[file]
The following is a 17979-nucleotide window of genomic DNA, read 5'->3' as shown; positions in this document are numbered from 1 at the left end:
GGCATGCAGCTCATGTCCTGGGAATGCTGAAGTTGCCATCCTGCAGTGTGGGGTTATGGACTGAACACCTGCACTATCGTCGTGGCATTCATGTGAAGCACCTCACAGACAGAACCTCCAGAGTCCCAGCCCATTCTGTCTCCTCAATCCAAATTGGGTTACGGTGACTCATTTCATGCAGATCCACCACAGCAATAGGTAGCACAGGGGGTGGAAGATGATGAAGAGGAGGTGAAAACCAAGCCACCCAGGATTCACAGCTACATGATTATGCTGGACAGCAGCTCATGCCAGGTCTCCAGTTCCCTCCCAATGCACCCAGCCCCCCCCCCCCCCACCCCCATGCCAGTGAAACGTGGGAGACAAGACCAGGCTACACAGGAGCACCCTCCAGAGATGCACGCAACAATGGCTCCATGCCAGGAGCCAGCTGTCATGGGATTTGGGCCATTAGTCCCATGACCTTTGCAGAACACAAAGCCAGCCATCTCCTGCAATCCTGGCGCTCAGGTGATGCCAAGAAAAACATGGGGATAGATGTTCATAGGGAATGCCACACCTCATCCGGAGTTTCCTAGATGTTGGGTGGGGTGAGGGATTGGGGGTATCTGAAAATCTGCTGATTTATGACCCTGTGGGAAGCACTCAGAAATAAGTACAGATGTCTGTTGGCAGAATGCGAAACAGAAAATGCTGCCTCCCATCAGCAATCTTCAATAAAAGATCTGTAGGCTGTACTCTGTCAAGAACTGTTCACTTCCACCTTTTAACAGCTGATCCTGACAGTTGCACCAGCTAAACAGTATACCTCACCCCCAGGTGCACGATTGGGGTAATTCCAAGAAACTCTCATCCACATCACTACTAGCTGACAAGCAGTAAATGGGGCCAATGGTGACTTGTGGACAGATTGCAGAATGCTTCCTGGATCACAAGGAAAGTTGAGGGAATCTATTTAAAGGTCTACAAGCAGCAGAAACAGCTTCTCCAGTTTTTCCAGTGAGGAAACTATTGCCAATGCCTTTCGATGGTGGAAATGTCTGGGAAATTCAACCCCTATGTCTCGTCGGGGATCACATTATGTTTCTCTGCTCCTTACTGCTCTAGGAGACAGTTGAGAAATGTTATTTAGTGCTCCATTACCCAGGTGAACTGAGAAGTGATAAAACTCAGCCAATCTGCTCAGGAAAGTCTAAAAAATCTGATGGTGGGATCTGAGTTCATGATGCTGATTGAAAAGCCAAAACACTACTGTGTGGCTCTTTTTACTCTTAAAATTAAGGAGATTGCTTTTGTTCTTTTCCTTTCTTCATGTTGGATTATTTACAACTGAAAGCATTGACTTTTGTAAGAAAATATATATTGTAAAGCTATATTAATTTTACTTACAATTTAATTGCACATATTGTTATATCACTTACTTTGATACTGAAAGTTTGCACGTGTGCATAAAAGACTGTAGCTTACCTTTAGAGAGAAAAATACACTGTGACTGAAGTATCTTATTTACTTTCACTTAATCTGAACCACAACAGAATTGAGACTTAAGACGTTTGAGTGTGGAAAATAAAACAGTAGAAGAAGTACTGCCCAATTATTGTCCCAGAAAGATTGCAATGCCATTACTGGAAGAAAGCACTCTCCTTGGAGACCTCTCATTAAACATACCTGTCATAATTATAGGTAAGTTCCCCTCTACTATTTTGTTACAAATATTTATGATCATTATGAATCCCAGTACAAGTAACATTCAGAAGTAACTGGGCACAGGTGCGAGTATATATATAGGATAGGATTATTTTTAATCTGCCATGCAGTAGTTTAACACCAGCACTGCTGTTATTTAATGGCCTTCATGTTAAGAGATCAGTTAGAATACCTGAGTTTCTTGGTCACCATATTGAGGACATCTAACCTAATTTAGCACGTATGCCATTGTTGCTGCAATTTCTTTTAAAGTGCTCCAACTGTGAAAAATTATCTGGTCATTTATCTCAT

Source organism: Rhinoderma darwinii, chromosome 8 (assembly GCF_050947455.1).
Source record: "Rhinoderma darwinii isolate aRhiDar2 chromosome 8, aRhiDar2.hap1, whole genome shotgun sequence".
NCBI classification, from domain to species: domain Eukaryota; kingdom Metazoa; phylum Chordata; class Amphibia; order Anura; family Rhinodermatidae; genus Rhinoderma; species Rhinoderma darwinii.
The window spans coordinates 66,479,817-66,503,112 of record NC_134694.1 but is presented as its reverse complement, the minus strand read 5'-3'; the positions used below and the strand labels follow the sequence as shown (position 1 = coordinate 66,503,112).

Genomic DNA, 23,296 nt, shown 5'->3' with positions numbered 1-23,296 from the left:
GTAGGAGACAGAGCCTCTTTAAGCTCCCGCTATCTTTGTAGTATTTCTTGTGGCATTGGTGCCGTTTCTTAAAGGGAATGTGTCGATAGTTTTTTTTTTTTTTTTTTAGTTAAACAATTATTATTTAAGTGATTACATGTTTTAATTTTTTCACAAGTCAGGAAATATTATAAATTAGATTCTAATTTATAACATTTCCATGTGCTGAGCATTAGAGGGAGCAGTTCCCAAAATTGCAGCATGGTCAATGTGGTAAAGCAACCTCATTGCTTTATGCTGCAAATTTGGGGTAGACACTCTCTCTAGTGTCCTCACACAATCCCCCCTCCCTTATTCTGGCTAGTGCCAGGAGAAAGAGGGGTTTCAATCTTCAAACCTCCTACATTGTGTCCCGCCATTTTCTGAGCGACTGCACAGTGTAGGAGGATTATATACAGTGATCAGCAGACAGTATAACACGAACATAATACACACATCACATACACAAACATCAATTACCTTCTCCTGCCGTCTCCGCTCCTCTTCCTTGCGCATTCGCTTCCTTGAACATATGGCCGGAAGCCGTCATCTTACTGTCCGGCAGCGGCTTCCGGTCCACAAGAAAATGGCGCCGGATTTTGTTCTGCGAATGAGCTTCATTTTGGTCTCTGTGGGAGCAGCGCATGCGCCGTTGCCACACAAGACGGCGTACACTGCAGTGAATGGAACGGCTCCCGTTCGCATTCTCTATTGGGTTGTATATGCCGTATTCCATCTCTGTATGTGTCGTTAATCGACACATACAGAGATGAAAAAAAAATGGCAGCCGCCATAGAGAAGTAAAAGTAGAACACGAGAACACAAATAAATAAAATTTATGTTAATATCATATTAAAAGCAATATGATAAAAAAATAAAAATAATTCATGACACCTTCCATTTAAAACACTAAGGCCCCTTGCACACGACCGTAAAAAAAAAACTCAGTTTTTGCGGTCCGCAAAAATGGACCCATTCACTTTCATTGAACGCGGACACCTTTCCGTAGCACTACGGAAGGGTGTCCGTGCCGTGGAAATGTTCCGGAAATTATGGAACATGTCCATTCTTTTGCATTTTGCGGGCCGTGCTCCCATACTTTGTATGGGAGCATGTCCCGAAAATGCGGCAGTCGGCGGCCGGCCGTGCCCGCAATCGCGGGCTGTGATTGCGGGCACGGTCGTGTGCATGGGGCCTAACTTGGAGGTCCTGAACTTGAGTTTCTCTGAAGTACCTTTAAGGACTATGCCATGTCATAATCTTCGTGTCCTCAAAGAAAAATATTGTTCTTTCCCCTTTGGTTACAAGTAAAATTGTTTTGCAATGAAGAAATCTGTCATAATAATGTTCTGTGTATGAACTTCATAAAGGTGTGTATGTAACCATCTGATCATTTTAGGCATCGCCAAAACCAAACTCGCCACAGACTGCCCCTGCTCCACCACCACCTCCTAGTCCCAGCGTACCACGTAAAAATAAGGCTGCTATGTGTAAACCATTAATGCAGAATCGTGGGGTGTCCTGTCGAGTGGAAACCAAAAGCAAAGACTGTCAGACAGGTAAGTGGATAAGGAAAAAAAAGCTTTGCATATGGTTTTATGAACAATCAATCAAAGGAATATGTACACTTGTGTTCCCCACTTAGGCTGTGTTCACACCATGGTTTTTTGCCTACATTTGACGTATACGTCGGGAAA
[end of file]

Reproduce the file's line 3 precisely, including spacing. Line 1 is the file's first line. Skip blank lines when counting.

Source organism: Rhinoderma darwinii, chromosome 8 (assembly GCF_050947455.1).